You ever have that experience where you dive into a book, love its ideas, commit yourself to reading… then find the book leaves you really, really tired? This book is like that. Reece Hirsch, a career digital privacy attorney, writes a novel about a digital security attorney taking on Earth’s best international online saboteurs. It melds classic science fiction imagery with gritty noir. It addresses today’s top international security concerns. What could go wrong?
Attorney Chris Bruen knows something’s up when Zapper, America’s biggest search engine, phones after midnight. Seems hackers have stolen Zapper’s nigh-priceless proprietary algorithms. Hackers employed by China’s People’s Liberation Army. Zapper has assembled dozens of Earth’s top security specialists to plug the leak, but they need their lawyer to squelch possible market-destroying damage. Bruen boldly proposes personally visiting Shanghai.
Reviewers can’t make this shit up. A Silicon Valley attorney proposes personally infiltrating the PLA and bringing stolen data home, like Jack Damn Ryan or something. He admits having no plan, only outdated Chinese connections, and sketchy Mandarin. Yet, the next morning, Bruen arrives in Shanghai, tracking the PLA’s most secure cell, while outrunning Chinese counterintelligence. Either he’s a superhero, or he’ll die doing 25-to-life in Qincheng Prison.
Early on, I had a flash. Hirsch describes an assassin tracking a corporate executive through Tokyo’s neon-lit Shinjuku district, and I realized: this is just like William Gibson’s multiple award-winning novel Neuromancer (best opening line ever!). Hirsch’s present-day setting purges sci-fi trappings like “sprawl cowboys” and “wetware,” but advancing technology means that, exactly thirty years on, what Gibson originally postulated as science fiction, has become disturbingly real.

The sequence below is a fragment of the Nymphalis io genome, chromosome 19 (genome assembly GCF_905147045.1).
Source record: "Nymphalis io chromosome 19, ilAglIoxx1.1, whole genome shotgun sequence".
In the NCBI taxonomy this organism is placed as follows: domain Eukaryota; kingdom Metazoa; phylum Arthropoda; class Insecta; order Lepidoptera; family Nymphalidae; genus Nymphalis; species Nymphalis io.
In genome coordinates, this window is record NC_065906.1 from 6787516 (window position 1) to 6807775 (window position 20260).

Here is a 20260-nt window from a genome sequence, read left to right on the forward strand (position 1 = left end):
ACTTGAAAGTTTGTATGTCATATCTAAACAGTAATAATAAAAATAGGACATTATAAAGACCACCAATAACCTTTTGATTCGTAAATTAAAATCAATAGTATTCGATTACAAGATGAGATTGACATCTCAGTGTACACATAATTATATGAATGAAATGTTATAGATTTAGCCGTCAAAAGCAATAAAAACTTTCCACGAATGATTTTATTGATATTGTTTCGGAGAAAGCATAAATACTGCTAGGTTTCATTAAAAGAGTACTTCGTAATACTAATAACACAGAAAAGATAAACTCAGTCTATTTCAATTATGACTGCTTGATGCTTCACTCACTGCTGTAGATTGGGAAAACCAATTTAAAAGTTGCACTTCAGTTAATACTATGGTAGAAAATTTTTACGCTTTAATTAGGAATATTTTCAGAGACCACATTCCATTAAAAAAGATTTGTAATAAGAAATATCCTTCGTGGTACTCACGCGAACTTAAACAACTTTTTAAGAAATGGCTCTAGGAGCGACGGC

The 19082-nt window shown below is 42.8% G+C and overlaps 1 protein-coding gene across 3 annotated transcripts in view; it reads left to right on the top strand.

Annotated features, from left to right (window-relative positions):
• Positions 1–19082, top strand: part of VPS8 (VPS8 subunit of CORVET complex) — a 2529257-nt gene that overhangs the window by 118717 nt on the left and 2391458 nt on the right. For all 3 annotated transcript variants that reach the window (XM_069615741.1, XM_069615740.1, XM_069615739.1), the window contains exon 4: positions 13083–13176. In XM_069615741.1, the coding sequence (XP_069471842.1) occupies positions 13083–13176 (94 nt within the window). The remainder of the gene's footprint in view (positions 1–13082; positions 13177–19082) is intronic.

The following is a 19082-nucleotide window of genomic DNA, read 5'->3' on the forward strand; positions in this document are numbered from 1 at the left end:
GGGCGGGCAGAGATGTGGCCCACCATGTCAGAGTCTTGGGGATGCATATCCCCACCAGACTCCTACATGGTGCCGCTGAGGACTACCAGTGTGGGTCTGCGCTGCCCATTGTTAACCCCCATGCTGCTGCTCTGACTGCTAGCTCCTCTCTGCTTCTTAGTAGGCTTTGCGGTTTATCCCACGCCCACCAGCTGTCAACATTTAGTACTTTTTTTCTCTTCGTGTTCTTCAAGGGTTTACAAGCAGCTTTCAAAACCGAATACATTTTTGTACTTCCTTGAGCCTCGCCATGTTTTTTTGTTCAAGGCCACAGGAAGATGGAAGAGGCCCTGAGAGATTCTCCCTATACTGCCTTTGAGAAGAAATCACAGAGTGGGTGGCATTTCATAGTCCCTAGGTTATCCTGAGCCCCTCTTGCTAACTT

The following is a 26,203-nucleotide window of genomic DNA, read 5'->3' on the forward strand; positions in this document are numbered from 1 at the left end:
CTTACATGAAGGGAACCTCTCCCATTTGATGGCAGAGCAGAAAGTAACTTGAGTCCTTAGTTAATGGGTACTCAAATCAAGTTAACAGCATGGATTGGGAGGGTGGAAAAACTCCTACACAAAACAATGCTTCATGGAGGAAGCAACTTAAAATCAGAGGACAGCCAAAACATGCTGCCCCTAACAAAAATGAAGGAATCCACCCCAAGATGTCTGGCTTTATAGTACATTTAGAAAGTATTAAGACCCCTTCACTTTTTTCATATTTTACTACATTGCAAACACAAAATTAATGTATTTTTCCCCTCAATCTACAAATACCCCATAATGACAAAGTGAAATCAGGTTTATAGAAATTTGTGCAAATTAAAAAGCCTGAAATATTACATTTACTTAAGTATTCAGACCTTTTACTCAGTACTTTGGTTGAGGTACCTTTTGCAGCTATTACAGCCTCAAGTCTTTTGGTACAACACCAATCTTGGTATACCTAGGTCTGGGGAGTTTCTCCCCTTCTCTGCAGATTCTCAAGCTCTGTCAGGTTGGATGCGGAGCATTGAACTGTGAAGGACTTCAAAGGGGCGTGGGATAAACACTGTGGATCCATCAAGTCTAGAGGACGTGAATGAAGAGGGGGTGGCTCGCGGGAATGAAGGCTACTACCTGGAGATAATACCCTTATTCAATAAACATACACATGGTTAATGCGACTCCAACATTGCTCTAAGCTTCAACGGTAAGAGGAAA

With Hirsch, though, it isn’t occasional. He lards his prose with long, discursive soliloquies about, say, China’s mix of authoritative government and semi-free-market capitalism, or how China erects cities cheaply and hastily, backfilling with high-tech architecture once jobs arrive. This doesn’t surprise me; I’ve read Xuefei Ren. Chinese inequality particularly bothers Bruen, Hirsch’s viewpoint character. (Hirsch says Bruen lives in San Francisco, Americas second most unequal city, after NYC.)
Seriously, this continues for pages upon pages upon pages. Also, secondary characters discourse lengthily upon IRC protocols, Chinese prisons, and computer security techniques. Popular thriller writers like Kathy Reichs and Patricia Cornwell use technical descriptions to advance stories while convincing readers they’re learning something. But Hirsch doesn’t explain, he lectures, often in explicitly moralistic terms. He doesn’t want to guide audiences, he wants to dictate their responses.
But any response requires audiences accepting extreme unlikelihoods. Once, captured by a PLA cell, Bruen (again, a Frisco attorney) kills two hackers and their PLA handler, despite having a broken arm and possible concussion. Yeah, right. He then steals the hackers’ laptop and, on the return train to Shanghai, commences unlocking the hackers’ lengthy data trail. With a broken arm. Still. Anyone who’s ever broken a limb knows you can’t just power through, not without a splint and fistfuls of Tylenol.
Hirsch simultaneously intensively researches China’s situation, and demands readers accept staggering Hail Marys. In a nation of staggering urban poverty, Bruen never meets anybody who doesn’t speak either English or Mandarin, even in Cantonese-speaking regions. Though China notoriously surveils nearly all visiting foreign nationals, Bruen stakes out a PLA division HQ for two days, then follows key employees home, without attracting visible attention.
What does the bull say?
This story arguably deserves told. Chinese data piracy increasingly overshadows nuclear proliferation or religious extremism as America’s biggest national security threat. In an epigraph, Hirsch quotes two federal data security specialists saying: any corporation which hasn’t seen data piracy isn’t looking hard enough. If it isn’t already, data security will soon become modern life’s biggest, most persistent force of international instability.
One wonders whether Hirsch might prefer writing New Yorker articles over novels. He’s flush with facts and carefully differentiated information, but his story feels anemic. He lectures us eagerly, while Xerox characters describe various jigsaw puzzle pieces which events gradually assemble. Hirsch proves himself a masterful researcher with wonderfully panoptic view; sadly, he proves himself a really lackluster storyteller.